Section 179 Explained
An incentive designed to help businesses grow with the purchase of new, innovative equipment.
Section 179 is a tax code that allows business owners to take an immediate expense deduction for purchases of depreciable business equipment rather than capitalizing and depreciating the asset. Essentially, it’s an incredible incentive that lets you purchase, finance or lease equipment throughout the year and receive a huge break on your tax burden. Sounds great, doesn’t it? This is particularly helpful for businesses that have old, outdated technology but aren’t quite ready to fork over a ton of money to upgrade.
How does it work?
If the piece of equipment is financed or purchased, you’re able to use the deduction, as long as the full amount of the purchase price is eligible. The deduction limit for this year is $1,000,000 – that’s right, a full MILLION dollars. This is a serious deduction that can put a lot of money back into your bottom line. There is a “total equipment purchased for the year” threshold of $2,500,000. Keep in mind, the equipment purchased or financed must be put into use by December 31, 2019 at midnight.
What type of equipment qualifies?
Section 179 is helpful because it’s aimed at general business equipment. However, you’re also able to purchase off-the-shelf software too. Here’s a more thorough list of what equipment will qualify:
- Equipment, such as machinery, for business use
- Business vehicles with a gross weight in excess of 6,000 lbs
- Off-the-shelf software
- Office furniture
- Office equipment
- Property for the building that’s not structural
- And much more
As long as the equipment is purchased outright, financed or leased and within the deduction limit, you’re able to deduct it. This includes new or used equipment.
What outdated technologies should be replaced?
There are quite a few technologies businesses should replace before the deadline of December 31, 2019 at midnight. Nothing lasts forever, and when it comes to technology, it’s better to be safe than sorry. If you’re using outdated technologies, you’re leaving your data, and ultimately, your livelihood at risk. Cybercriminals can exploit outdated technologies much easier than newer, more current technologies. Here are the main technologies you should upgrade this year to take advantage of the deduction:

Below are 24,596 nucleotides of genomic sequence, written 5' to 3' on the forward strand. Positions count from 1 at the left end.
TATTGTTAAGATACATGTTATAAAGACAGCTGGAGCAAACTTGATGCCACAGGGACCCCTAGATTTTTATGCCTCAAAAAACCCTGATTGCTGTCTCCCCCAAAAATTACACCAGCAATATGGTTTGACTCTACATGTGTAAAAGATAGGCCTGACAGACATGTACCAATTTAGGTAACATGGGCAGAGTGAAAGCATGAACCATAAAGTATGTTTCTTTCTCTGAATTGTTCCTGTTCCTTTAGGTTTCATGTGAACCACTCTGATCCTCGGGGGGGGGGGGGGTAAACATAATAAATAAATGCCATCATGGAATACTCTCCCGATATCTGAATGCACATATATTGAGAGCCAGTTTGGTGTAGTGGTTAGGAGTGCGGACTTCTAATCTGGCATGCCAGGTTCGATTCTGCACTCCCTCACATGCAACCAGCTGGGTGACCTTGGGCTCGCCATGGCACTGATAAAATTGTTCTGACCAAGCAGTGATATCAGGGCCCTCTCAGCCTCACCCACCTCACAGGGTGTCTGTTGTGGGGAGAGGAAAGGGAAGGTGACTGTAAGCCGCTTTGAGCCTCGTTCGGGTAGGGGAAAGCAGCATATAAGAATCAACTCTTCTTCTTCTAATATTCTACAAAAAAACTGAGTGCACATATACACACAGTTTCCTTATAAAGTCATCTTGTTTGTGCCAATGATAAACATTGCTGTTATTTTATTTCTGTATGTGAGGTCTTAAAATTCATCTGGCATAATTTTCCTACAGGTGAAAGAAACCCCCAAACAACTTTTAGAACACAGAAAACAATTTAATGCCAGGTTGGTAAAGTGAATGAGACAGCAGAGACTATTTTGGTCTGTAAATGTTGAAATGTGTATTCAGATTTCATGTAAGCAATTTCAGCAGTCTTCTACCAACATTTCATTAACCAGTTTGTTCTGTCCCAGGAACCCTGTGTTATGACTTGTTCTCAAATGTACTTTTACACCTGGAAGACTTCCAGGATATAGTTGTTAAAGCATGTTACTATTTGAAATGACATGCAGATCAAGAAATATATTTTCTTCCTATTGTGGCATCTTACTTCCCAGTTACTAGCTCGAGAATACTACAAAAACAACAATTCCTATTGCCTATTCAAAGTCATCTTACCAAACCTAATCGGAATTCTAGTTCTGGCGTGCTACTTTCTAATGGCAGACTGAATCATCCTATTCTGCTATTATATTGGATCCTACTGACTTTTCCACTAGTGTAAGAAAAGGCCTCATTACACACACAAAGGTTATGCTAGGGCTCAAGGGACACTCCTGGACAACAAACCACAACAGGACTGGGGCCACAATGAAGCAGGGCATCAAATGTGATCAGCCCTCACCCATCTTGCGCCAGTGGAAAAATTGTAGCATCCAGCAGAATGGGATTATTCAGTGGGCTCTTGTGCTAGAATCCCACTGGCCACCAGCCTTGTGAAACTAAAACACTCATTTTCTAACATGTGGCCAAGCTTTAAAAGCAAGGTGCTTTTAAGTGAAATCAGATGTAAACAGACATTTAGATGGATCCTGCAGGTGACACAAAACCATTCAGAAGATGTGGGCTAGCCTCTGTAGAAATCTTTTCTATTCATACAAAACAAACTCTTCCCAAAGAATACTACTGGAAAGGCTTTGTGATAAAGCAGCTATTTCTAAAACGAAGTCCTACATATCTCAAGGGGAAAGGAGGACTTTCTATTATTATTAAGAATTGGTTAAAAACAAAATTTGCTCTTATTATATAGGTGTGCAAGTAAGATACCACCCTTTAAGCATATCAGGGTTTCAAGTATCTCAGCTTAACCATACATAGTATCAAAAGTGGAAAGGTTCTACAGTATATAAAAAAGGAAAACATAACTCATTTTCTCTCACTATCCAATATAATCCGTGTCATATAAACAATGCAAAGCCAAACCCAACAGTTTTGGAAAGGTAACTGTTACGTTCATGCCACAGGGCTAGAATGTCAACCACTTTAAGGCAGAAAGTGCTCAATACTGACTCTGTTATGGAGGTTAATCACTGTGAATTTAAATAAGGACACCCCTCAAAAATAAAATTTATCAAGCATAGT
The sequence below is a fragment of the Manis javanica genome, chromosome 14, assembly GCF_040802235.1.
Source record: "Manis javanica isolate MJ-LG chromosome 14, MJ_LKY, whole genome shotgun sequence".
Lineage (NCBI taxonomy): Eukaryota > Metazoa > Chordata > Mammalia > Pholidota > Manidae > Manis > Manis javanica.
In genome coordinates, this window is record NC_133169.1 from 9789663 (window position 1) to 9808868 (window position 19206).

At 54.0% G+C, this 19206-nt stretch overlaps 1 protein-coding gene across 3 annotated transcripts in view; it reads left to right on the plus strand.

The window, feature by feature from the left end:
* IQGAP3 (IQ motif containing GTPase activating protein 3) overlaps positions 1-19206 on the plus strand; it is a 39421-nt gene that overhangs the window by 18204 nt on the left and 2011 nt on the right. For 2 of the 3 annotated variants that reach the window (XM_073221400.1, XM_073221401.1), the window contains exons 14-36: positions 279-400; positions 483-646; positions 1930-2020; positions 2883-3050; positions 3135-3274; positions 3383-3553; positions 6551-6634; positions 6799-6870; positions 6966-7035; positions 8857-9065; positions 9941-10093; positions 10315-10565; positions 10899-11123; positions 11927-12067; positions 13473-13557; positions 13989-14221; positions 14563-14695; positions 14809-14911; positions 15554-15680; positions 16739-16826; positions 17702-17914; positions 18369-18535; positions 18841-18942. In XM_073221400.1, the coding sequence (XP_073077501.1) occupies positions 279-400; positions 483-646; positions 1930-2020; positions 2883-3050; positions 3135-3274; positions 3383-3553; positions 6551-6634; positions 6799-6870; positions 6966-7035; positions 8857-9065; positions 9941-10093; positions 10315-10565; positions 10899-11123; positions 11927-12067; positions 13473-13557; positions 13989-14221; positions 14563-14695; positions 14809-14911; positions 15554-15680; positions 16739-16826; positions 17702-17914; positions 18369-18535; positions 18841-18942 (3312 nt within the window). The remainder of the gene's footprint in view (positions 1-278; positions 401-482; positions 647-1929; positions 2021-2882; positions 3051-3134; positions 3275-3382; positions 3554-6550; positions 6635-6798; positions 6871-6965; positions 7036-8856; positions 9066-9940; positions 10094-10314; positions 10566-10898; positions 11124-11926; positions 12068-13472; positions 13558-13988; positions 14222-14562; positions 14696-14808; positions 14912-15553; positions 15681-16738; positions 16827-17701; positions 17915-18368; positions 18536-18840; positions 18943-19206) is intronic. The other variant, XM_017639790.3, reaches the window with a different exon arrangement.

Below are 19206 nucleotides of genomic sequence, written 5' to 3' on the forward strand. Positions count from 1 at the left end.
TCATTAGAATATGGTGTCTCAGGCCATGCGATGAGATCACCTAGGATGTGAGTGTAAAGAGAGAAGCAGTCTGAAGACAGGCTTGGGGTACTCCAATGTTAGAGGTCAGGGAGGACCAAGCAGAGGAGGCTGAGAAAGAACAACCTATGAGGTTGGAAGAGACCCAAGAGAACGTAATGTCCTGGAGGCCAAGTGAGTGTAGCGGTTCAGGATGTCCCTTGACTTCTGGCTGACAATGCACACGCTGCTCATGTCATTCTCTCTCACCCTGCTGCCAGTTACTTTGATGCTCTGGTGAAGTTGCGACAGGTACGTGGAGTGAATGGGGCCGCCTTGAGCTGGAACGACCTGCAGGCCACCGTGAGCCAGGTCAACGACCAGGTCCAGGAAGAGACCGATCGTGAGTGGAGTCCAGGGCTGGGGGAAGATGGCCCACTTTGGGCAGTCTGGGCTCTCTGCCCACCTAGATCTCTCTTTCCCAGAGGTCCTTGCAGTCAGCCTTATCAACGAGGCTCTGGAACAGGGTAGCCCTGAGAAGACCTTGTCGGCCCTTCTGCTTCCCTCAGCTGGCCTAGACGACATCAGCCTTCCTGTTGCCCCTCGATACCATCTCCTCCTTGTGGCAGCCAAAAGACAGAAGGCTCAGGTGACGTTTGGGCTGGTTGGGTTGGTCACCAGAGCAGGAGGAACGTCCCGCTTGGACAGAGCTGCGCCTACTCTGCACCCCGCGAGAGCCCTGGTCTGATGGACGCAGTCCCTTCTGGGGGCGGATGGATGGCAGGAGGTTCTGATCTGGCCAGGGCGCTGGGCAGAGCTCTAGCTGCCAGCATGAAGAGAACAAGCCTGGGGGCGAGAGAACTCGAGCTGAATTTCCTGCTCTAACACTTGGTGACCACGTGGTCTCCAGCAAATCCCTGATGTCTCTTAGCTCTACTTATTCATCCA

- Windows 7: Windows 7, the popular operating system, is reaching its end of support on January 14, 2020. This means there will no longer be security patches or bug fixes released. You can pay for up to three years of patches, but this isn’t cost-efficient or necessarily secure as cybercriminals will be learning and exploiting all of the vulnerabilities. In addition, your other software may become incompatible with the operating system.Take a look at your hardware and see if it’ll support an upgrade to Windows 10. You can take advantage of the tax deduction to purchase any hardware necessary. As an added bonus, newer computers tend to have longer battery life and greater security as technology has advanced quite a bit over the past couple of years.
- Windows Server 2008 R2: End-of-life mainstream support for Windows Server ended on January 13, 2015. Now, Microsoft will be ending support altogether on January 14, 2020. If you’re running Windows Server 2003 or you’re running hyper-V on a Windows Server 2008 R2 platform, it’s important to upgrade before it’s too late. Again, there will no longer be security patches or bug fixes released to keep the system safe against attacks.All three available editions of Windows Server 2008 R2 will be unsupported, including the following:
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